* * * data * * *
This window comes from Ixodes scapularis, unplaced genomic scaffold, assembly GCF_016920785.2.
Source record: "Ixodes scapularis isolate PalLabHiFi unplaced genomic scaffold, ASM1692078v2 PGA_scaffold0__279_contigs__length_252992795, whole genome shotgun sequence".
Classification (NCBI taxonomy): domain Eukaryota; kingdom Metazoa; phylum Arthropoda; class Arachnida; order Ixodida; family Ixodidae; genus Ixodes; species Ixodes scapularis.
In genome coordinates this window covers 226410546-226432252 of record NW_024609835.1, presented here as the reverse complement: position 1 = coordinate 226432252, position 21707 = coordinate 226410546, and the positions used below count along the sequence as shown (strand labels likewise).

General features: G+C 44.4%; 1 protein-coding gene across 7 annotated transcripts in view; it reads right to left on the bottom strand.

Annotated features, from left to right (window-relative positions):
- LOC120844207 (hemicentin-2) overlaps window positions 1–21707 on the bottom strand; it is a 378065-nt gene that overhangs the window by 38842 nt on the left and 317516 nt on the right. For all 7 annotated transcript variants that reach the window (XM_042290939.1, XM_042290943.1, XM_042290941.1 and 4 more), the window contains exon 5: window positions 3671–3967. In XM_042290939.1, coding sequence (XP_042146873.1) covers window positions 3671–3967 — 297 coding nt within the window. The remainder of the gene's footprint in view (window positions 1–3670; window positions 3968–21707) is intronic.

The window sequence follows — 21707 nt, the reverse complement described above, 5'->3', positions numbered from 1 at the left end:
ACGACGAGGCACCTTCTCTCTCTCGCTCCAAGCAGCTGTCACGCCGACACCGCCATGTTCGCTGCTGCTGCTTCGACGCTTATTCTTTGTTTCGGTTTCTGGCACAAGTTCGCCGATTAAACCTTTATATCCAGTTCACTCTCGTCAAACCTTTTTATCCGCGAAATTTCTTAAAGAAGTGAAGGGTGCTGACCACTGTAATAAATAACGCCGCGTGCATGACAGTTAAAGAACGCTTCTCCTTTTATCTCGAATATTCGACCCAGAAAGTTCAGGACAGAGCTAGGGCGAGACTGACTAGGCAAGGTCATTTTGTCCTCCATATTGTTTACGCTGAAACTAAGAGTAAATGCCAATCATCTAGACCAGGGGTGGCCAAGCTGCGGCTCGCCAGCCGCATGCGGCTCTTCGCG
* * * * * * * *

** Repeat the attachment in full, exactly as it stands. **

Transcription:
This window comes from Ixodes scapularis, unplaced genomic scaffold, assembly GCF_016920785.2.
Source record: "Ixodes scapularis isolate PalLabHiFi unplaced genomic scaffold, ASM1692078v2 PGA_scaffold0__279_contigs__length_252992795, whole genome shotgun sequence".
Classification (NCBI taxonomy): domain Eukaryota; kingdom Metazoa; phylum Arthropoda; class Arachnida; order Ixodida; family Ixodidae; genus Ixodes; species Ixodes scapularis.
In genome coordinates this window covers 226410546-226432252 of record NW_024609835.1, presented here as the reverse complement: position 1 = coordinate 226432252, position 21707 = coordinate 226410546, and the positions used below count along the sequence as shown (strand labels likewise).

General features: G+C 44.4%; 1 protein-coding gene across 7 annotated transcripts in view; it reads right to left on the bottom strand.

Annotated features, from left to right (window-relative positions):
- LOC120844207 (hemicentin-2) overlaps window positions 1–21707 on the bottom strand; it is a 378065-nt gene that overhangs the window by 38842 nt on the left and 317516 nt on the right. For all 7 annotated transcript variants that reach the window (XM_042290939.1, XM_042290943.1, XM_042290941.1 and 4 more), the window contains exon 5: window positions 3671–3967. In XM_042290939.1, coding sequence (XP_042146873.1) covers window positions 3671–3967 — 297 coding nt within the window. The remainder of the gene's footprint in view (window positions 1–3670; window positions 3968–21707) is intronic.

The window sequence follows — 21707 nt, the reverse complement described above, 5'->3', positions numbered from 1 at the left end:
ACGACGAGGCACCTTCTCTCTCTCGCTCCAAGCAGCTGTCACGCCGACACCGCCATGTTCGCTGCTGCTGCTTCGACGCTTATTCTTTGTTTCGGTTTCTGGCACAAGTTCGCCGATTAAACCTTTATATCCAGTTCACTCTCGTCAAACCTTTTTATCCGCGAAATTTCTTAAAGAAGTGAAGGGTGCTGACCACTGTAATAAATAACGCCGCGTGCATGACAGTTAAAGAACGCTTCTCCTTTTATCTCGAATATTCGACCCAGAAAGTTCAGGACAGAGCTAGGGCGAGACTGACTAGGCAAGGTCATTTTGTCCTCCATATTGTTTACGCTGAAACTAAGAGTAAATGCCAATCATCTAGACCAGGGGTGGCCAAGCTGCGGCTCGCCAGCCGCATGCGGCTCTTCGCG